Holy Family Academy, the new independent Catholic secondary school started by the Emsworth institute that has served the Pittsburgh area for more than 150 years, calls itself, “the school that builds.”
And it means that, both figuratively and literally.
Not only do its students—the majority of which are low- to moderate-income African Americans—build their futures through internships at local corporations, trade organizations, and nonprofits, they build their own desks. It is a labor born of necessity, said Sister Linda Yankoski, but one that has become emblematic of the school’s focus: a free Catholic education focused on a post-secondary pathway.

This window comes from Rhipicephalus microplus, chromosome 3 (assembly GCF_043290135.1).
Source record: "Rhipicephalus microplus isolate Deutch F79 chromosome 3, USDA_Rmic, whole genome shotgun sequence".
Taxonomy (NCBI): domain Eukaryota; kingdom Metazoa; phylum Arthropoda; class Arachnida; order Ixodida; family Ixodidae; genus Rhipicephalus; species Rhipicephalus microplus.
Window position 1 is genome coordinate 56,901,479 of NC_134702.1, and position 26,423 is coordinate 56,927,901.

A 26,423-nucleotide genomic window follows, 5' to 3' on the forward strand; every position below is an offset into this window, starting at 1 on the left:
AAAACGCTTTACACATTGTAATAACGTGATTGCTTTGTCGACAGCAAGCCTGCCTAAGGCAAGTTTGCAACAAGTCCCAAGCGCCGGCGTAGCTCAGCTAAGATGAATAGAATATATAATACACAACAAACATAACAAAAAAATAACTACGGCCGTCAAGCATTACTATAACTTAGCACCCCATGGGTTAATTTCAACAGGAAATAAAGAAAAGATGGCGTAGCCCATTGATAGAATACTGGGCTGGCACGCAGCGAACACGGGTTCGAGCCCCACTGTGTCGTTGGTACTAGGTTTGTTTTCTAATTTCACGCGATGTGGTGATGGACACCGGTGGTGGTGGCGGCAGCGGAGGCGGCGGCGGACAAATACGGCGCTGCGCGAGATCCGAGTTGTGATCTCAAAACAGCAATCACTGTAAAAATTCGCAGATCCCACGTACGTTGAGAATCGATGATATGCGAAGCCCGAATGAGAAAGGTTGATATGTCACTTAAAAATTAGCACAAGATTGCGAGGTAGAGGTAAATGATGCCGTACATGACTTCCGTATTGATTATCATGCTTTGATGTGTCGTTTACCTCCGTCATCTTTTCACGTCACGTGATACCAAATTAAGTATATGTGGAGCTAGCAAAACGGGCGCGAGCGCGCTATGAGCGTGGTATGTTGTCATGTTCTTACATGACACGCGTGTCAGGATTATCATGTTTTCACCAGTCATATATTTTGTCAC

“When we started the school two years ago, we didn’t have a lot of the basics, including desks. So, with supervision from our partners at the Carpenters Union Center, we built them. I did too,” said Sister Yankoski.
“I’ll never forget, I was working next to this one student and he looked at me and said, ‘You mean I could get paid for doing this? This is the best day ever.”‘